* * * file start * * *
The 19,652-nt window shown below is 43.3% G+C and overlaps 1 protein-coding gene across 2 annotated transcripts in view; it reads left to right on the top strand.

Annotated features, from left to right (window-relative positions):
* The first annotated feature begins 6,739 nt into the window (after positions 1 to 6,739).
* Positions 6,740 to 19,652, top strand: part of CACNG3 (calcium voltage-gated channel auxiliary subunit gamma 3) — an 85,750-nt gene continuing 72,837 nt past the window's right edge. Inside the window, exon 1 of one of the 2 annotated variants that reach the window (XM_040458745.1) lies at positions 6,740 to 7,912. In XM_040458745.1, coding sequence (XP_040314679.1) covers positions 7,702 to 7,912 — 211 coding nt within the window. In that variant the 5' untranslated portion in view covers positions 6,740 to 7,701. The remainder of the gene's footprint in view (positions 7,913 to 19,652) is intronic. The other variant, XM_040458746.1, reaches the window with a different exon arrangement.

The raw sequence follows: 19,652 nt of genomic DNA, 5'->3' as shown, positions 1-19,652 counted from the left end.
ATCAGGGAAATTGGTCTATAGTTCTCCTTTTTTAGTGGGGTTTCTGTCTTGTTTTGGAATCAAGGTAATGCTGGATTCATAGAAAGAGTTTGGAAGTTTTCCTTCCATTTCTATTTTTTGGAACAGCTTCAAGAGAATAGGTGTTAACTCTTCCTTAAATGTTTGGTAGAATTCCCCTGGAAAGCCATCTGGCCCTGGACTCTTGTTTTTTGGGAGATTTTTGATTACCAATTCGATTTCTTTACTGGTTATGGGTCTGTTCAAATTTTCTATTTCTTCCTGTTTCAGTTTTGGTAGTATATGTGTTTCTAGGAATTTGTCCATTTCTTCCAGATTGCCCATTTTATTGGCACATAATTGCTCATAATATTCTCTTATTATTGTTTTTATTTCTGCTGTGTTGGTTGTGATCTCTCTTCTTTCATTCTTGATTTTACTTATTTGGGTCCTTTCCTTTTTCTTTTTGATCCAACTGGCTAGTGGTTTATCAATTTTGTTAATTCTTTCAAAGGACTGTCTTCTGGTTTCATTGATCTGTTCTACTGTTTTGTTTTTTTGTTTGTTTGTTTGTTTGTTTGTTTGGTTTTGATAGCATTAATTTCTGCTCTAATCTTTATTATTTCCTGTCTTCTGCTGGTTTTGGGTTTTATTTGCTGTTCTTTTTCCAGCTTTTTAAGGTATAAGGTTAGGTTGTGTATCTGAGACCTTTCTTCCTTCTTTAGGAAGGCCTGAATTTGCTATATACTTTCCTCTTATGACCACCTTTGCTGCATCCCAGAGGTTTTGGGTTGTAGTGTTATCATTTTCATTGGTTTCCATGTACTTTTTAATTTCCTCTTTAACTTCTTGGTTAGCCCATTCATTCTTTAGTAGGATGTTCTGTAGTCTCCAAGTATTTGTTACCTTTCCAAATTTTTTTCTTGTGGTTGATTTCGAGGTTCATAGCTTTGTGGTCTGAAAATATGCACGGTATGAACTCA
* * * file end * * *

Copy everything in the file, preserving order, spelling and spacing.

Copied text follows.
The 19,652-nt window shown below is 43.3% G+C and overlaps 1 protein-coding gene across 2 annotated transcripts in view; it reads left to right on the top strand.

Annotated features, from left to right (window-relative positions):
* The first annotated feature begins 6,739 nt into the window (after positions 1 to 6,739).
* Positions 6,740 to 19,652, top strand: part of CACNG3 (calcium voltage-gated channel auxiliary subunit gamma 3) — an 85,750-nt gene continuing 72,837 nt past the window's right edge. Inside the window, exon 1 of one of the 2 annotated variants that reach the window (XM_040458745.1) lies at positions 6,740 to 7,912. In XM_040458745.1, coding sequence (XP_040314679.1) covers positions 7,702 to 7,912 — 211 coding nt within the window. In that variant the 5' untranslated portion in view covers positions 6,740 to 7,701. The remainder of the gene's footprint in view (positions 7,913 to 19,652) is intronic. The other variant, XM_040458746.1, reaches the window with a different exon arrangement.

The raw sequence follows: 19,652 nt of genomic DNA, 5'->3' as shown, positions 1-19,652 counted from the left end.
ATCAGGGAAATTGGTCTATAGTTCTCCTTTTTTAGTGGGGTTTCTGTCTTGTTTTGGAATCAAGGTAATGCTGGATTCATAGAAAGAGTTTGGAAGTTTTCCTTCCATTTCTATTTTTTGGAACAGCTTCAAGAGAATAGGTGTTAACTCTTCCTTAAATGTTTGGTAGAATTCCCCTGGAAAGCCATCTGGCCCTGGACTCTTGTTTTTTGGGAGATTTTTGATTACCAATTCGATTTCTTTACTGGTTATGGGTCTGTTCAAATTTTCTATTTCTTCCTGTTTCAGTTTTGGTAGTATATGTGTTTCTAGGAATTTGTCCATTTCTTCCAGATTGCCCATTTTATTGGCACATAATTGCTCATAATATTCTCTTATTATTGTTTTTATTTCTGCTGTGTTGGTTGTGATCTCTCTTCTTTCATTCTTGATTTTACTTATTTGGGTCCTTTCCTTTTTCTTTTTGATCCAACTGGCTAGTGGTTTATCAATTTTGTTAATTCTTTCAAAGGACTGTCTTCTGGTTTCATTGATCTGTTCTACTGTTTTGTTTTTTTGTTTGTTTGTTTGTTTGTTTGTTTGGTTTTGATAGCATTAATTTCTGCTCTAATCTTTATTATTTCCTGTCTTCTGCTGGTTTTGGGTTTTATTTGCTGTTCTTTTTCCAGCTTTTTAAGGTATAAGGTTAGGTTGTGTATCTGAGACCTTTCTTCCTTCTTTAGGAAGGCCTGAATTTGCTATATACTTTCCTCTTATGACCACCTTTGCTGCATCCCAGAGGTTTTGGGTTGTAGTGTTATCATTTTCATTGGTTTCCATGTACTTTTTAATTTCCTCTTTAACTTCTTGGTTAGCCCATTCATTCTTTAGTAGGATGTTCTGTAGTCTCCAAGTATTTGTTACCTTTCCAAATTTTTTTCTTGTGGTTGATTTCGAGGTTCATAGCTTTGTGGTCTGAAAATATGCACGGTATGAACTCA